Review






Review of “Taming the Violence of Faith”

by Dr. Norman H. Imberman

In the 200s B.C. it was Archimedes. In the 1500s-1600s it was Galileo Galilei. In 1665-1666 it was Isaac Newton. In the 1800s it was Michael Faraday, Gregor Mendel and James Clerk Maxwell. In the 1900s it was Albert Einstein and Max Planck. All of these innovators have become household words in the American lexicon. They and many others have contributed a wealth of information to the world that has raised the standard of living for the masses never even imagined before such men existed. Each of them contributed a piece of the puzzle of the mysteries of the universe that added to the integration of the physical and biological sciences. What about the social sciences?

Jay Stuart Snelson, in his book “Taming the Violence of Faith,” has taken the subject of sociology to new heights with a brilliant integration that can solve the problems of society, previously thought of as unsolvable. His use of syllogisms is beyond reproach as he develops, finally, a Science of Social Causality. Snelson answers questions and conflicts that previously had no solution. In Snelson’s treatise, a well-organized history lesson is presented that integrates the failings of the past with his science of the present. He demonstrates the causes and effects of the many wars, riots, thefts, and inhumanities of men towards each other over the past centuries, which continue to this day. You’ll find there is a common denominator behind most of the ills of society.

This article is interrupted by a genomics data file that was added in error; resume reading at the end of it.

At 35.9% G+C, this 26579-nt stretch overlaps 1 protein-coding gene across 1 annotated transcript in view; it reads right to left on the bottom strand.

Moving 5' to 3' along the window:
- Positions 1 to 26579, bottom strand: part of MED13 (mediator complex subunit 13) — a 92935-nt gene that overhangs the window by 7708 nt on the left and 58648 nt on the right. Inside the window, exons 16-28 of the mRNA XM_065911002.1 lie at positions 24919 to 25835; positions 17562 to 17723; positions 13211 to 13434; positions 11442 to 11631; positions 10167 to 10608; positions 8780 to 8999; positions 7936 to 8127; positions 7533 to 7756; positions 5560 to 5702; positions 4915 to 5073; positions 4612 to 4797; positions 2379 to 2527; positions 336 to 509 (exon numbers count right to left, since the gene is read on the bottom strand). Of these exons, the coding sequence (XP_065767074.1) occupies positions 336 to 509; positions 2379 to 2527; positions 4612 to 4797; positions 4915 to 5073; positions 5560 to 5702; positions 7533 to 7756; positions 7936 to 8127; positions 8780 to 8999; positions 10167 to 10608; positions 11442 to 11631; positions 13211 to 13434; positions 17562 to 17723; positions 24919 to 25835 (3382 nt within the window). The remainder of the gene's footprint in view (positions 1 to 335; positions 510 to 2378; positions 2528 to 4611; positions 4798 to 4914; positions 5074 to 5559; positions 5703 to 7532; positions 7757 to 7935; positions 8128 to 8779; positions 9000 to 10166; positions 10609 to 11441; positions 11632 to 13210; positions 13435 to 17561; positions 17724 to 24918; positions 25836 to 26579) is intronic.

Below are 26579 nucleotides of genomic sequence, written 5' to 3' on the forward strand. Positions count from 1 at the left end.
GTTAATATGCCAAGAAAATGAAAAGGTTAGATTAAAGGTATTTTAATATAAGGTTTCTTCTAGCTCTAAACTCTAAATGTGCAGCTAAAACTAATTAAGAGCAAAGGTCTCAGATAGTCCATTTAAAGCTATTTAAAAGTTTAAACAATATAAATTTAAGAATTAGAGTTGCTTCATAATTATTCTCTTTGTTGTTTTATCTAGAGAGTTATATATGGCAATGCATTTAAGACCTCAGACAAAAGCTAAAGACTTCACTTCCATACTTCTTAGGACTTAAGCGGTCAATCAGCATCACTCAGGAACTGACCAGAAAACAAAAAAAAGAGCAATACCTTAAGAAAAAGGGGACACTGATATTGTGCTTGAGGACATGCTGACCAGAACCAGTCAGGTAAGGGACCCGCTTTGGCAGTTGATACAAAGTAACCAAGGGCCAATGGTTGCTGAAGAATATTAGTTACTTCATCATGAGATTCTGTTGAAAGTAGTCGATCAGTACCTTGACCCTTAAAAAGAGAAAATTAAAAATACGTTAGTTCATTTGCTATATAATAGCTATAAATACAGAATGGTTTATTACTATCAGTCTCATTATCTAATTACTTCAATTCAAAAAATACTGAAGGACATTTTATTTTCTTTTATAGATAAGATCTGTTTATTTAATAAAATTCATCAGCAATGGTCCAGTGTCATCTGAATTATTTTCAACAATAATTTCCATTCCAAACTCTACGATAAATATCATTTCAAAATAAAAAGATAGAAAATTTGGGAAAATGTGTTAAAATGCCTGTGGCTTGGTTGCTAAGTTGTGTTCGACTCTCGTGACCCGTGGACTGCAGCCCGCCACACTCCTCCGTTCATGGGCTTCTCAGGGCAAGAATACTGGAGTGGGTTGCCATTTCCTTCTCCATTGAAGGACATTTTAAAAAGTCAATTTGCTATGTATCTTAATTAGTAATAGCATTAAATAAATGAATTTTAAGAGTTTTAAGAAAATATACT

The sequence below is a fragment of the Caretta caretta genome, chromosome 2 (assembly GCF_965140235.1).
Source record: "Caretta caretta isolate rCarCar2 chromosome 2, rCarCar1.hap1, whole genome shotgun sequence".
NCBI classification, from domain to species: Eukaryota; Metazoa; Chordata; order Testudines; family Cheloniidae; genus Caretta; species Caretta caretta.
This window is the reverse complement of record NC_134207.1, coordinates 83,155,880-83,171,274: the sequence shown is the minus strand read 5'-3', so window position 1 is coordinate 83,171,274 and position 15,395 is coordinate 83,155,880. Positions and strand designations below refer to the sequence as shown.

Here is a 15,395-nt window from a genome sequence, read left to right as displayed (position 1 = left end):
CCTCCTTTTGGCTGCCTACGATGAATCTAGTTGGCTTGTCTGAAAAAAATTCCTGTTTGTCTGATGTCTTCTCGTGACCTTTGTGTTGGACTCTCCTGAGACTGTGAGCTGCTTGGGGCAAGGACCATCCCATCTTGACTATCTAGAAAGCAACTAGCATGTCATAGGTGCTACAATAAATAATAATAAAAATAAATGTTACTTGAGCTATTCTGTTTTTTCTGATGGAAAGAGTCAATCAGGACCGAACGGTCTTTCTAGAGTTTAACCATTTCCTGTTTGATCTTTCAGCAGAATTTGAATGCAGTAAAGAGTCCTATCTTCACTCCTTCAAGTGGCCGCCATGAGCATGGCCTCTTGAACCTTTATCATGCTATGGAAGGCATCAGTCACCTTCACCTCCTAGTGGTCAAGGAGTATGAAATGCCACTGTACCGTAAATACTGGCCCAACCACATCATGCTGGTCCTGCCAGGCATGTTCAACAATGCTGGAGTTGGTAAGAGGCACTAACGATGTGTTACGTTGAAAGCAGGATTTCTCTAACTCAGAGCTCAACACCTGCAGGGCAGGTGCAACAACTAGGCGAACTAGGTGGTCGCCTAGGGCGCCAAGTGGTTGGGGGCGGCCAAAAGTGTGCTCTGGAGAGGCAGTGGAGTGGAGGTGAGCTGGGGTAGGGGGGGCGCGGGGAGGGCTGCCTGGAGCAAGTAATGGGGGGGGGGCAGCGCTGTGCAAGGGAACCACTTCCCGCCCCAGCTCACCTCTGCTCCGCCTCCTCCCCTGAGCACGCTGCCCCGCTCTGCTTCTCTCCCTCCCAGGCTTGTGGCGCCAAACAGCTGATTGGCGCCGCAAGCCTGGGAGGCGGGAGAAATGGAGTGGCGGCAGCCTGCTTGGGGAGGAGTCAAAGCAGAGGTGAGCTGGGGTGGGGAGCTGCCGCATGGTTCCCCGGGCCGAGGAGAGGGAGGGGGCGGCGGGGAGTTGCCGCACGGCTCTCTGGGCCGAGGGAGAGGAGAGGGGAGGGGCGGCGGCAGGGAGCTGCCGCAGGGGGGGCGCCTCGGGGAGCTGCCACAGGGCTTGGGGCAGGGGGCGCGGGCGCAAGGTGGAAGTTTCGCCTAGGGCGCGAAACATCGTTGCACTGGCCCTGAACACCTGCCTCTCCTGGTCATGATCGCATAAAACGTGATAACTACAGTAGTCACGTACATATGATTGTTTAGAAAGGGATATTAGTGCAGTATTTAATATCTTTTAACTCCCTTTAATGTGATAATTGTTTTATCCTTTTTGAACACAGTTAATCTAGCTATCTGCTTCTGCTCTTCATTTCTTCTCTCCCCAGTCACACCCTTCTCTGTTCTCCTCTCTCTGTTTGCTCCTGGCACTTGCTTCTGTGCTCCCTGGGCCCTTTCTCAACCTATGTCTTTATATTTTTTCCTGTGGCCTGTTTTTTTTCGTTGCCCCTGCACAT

Historically it has been demonstrated that the more important and significant a new idea, the more it has been overlooked at the time of its innovation. The Snelson Integration must not become just another overlooked theory. The only thing his work can accomplish is to change the world for the better. That’s all. It’s a must reading for atheists and theists, for men and women, for the left and the right, for Jews, Gentiles, and Muslims, for the uneducated and the educated, and especially for you, the reader. Once you read it you will find it difficult not to recommend it to your friends and family with superlative enthusiasm.